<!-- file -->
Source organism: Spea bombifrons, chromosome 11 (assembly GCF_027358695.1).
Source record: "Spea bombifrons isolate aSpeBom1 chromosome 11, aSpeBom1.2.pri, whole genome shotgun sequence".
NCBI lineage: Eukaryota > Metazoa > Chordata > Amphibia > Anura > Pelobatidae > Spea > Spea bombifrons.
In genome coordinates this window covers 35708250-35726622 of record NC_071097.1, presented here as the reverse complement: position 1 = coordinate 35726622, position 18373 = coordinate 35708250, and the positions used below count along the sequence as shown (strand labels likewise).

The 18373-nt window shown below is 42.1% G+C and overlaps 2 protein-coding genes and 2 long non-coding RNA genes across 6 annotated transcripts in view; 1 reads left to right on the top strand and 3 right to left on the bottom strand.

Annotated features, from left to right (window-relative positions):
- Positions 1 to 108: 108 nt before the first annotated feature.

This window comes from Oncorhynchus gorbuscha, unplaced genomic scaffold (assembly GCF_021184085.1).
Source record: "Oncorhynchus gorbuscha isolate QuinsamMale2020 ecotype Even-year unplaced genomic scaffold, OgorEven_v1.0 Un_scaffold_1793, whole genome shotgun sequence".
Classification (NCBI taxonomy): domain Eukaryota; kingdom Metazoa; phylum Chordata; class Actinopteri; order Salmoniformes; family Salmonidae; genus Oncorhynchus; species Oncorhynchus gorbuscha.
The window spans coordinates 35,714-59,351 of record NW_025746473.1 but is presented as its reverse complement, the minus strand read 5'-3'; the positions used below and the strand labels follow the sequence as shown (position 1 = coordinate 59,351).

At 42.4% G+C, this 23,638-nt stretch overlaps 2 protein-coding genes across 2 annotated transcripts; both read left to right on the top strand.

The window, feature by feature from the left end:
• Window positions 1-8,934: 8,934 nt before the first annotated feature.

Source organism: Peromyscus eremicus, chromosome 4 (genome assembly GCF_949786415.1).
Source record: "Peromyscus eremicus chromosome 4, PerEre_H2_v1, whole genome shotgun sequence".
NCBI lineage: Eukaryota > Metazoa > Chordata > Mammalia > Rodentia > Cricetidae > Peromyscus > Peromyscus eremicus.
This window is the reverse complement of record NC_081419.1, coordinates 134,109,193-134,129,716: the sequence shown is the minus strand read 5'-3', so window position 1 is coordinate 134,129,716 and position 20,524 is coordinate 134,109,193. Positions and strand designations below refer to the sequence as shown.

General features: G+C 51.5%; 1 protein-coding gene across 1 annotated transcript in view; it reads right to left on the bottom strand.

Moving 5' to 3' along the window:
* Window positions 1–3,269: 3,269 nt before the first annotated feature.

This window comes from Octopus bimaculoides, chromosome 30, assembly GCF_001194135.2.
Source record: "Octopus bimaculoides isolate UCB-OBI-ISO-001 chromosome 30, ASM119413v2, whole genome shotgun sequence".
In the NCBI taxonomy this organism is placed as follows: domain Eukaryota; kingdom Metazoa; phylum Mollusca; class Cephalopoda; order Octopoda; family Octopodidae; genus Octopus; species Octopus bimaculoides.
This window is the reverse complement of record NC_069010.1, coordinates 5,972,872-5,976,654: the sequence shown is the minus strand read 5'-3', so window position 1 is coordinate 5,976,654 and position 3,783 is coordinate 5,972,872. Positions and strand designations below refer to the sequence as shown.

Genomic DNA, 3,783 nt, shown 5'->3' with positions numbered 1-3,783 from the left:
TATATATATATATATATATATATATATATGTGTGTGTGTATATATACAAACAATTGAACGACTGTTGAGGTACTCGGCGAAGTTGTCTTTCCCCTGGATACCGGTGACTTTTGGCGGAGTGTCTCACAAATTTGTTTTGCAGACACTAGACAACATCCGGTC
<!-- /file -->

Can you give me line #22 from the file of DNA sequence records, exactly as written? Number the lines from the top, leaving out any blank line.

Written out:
This window comes from Octopus bimaculoides, chromosome 30, assembly GCF_001194135.2.